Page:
As the first mayor of Pawtucket, the industrialist Frederic C. Sayles, whose Oak Hill estate was on East Avenue, donated the land and building for this library as a memorial to his wife. An architecture firm that would become famous for its Neo-Gothic design in this early work employed Greek classicism. It is one of very few Greek-inspired buildings among the plethora of early-twentieth-century classical designs in Rhode Island. An extended, severely plain block of gray granite raised on a high base above the street is interrupted at the center by an Ionic portico and a portal, both based on the Erechtheion and reached by an impressive pyramid of steps. To either side are similarly concentrated groupings of three large windows, framed by pilasters and topped by handsome marble reliefs in a decorative adaptation of archaized Greek precedent. They depict the history of world civilization, oddly from right to left: Egypt, Greece, Rome, then Dante, King Arthur, and Shakespeare squeezed into a single panel, and, finally, the Nibelungenlied. They demonstrate why their creator, Lee Lawrie, would become the most popular architectural sculptor in America during the 1920s and 1930s, his most familiar work appearing on the skyscraper Nebraska state capitol and at Rockefeller Center in New York. A scintillant cresting of alternating palmettes and lion's heads, again elegantly detailed, unifies the top of the building ornamentally, as the austere base unifies it below. The way in which plain surfaces and carefully distributed, meticulously linear Greek ornament combine to enhance one another is worth attention.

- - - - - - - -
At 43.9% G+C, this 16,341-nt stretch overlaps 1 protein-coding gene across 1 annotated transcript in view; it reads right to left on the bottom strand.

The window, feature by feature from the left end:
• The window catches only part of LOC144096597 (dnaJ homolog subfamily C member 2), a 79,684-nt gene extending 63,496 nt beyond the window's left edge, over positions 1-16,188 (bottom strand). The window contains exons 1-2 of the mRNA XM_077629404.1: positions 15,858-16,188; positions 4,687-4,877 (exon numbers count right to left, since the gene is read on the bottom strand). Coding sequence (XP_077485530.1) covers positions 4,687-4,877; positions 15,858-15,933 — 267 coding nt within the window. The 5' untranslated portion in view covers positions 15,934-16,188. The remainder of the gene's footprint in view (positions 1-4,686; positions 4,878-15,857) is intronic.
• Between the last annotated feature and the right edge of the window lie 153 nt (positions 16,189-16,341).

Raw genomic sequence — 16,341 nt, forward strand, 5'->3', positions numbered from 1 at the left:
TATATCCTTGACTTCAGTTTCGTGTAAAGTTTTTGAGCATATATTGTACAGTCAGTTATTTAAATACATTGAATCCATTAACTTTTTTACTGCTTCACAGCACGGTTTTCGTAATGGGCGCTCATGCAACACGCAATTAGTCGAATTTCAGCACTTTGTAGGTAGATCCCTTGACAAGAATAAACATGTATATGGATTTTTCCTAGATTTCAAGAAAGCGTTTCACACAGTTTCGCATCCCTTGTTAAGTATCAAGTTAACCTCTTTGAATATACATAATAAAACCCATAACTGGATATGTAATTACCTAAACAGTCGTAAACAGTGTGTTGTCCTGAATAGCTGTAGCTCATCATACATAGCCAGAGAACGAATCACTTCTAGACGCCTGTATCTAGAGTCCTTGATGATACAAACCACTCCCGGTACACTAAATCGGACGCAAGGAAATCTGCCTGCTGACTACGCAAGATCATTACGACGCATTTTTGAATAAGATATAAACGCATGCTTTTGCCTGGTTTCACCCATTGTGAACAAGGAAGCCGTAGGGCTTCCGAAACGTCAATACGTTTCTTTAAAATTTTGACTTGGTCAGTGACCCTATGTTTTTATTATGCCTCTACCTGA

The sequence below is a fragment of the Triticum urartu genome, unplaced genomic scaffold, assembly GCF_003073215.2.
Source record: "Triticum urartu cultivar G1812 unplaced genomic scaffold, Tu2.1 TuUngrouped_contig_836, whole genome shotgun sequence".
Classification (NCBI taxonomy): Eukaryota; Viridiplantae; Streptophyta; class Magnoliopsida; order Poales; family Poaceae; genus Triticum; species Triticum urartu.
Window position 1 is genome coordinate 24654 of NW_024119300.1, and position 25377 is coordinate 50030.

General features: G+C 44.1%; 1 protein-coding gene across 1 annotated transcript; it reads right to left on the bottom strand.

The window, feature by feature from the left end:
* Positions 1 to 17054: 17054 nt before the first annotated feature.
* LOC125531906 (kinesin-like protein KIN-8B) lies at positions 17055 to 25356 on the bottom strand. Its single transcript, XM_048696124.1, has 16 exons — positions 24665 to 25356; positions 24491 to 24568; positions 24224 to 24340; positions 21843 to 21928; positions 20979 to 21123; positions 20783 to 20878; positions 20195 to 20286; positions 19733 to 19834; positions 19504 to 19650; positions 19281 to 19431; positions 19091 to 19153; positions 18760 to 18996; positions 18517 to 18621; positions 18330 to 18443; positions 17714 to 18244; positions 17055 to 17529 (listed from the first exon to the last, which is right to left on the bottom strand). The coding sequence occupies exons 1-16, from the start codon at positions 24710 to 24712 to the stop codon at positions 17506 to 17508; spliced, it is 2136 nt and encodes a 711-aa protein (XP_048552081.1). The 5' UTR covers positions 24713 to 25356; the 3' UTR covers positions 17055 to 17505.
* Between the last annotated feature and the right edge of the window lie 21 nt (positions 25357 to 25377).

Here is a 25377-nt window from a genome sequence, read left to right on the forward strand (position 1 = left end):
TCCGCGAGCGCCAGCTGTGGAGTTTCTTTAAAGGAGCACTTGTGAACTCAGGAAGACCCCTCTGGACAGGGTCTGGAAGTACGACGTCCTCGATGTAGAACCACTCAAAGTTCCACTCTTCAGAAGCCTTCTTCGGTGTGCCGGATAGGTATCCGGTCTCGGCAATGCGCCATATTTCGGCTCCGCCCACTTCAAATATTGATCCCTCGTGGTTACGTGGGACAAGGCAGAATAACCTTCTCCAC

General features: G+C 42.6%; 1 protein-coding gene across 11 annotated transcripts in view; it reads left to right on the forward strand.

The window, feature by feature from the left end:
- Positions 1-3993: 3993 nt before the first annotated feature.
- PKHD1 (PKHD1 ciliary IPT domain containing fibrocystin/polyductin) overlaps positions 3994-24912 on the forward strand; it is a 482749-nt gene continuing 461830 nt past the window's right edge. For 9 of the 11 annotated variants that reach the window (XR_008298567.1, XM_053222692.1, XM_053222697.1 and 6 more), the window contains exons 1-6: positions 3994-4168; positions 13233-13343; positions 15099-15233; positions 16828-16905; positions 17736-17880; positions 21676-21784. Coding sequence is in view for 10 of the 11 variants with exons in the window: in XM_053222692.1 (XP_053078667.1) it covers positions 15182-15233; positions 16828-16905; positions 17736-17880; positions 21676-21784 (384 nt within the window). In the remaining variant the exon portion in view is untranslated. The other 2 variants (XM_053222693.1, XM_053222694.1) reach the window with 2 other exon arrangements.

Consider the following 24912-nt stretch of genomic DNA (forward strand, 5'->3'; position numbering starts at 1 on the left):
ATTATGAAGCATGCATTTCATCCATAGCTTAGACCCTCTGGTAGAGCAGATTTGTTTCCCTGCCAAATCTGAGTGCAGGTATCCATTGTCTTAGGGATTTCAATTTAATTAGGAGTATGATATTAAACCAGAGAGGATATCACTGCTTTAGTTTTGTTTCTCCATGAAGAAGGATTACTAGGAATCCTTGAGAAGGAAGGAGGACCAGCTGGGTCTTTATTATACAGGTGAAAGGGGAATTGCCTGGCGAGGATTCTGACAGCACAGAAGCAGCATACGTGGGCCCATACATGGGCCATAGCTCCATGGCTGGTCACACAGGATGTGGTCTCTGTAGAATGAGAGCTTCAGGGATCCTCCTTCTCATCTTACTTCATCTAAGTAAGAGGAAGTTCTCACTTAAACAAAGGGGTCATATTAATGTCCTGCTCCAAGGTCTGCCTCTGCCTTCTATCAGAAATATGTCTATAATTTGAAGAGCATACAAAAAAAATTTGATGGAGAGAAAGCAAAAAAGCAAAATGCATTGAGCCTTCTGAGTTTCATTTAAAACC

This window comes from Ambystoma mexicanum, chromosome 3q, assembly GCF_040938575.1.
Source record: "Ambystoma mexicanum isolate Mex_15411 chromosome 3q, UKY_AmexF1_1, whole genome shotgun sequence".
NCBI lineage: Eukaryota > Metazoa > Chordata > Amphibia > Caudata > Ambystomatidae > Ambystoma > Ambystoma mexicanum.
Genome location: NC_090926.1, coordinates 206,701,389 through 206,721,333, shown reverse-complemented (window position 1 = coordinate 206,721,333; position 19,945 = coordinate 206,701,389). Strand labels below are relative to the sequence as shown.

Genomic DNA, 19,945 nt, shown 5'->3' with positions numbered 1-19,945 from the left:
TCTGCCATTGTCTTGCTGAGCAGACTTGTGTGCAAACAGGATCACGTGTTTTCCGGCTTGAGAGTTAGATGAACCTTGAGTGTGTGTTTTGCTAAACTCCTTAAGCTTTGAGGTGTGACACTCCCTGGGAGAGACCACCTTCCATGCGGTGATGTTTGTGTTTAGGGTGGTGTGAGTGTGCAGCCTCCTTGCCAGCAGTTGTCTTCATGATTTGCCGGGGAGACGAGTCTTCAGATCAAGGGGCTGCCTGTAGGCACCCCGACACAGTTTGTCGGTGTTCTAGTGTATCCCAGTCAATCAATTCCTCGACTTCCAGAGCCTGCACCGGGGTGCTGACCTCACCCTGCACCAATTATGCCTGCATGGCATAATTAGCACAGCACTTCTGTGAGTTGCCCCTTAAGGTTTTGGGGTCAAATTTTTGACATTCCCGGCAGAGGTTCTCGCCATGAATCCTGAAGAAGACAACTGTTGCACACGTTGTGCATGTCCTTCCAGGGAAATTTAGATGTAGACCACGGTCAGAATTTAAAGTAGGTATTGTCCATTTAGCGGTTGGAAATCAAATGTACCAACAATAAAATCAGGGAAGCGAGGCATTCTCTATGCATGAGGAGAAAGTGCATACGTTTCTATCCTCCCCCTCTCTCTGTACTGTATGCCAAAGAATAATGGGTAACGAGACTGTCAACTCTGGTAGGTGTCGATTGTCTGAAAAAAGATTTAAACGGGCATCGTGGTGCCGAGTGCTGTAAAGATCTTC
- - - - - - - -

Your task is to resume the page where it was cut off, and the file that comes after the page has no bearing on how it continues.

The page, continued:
Behind the portico, a square center space with more Ionic columns ranged around it and a coffered, clear-lighted ceiling once provided the focal point for reading tables and metal stacks, all exhibiting the same “Greek” restraint. Remodeling added a recessed wing to the south and placed the entrance there at ground level, providing at once accessibility for those who cannot climb, better control for the circulating collection, and much additional space for all library functions. To reach the “entrance hall,” however, one follows a tortuous route of unintegrated corridors and stairs before finally coming upon it all but empty, with an unhappy metal mezzanine inserted behind the columns. The mezzanine seems to offer little additional space for the damage it inflicts on the original interior. However, the modern bridging of classical interiors was something of a passion in the 1960s, when the collision of now with then, each true to itself, was very much at the center of architectural theory. Too bad that Pawtucket cannot take a cue from the Providence Public Library (
PR13), where precisely the same sort of 1950s–1960s “modern” renovation was reversed in the 1980s in order to restore the importance of the original entrance.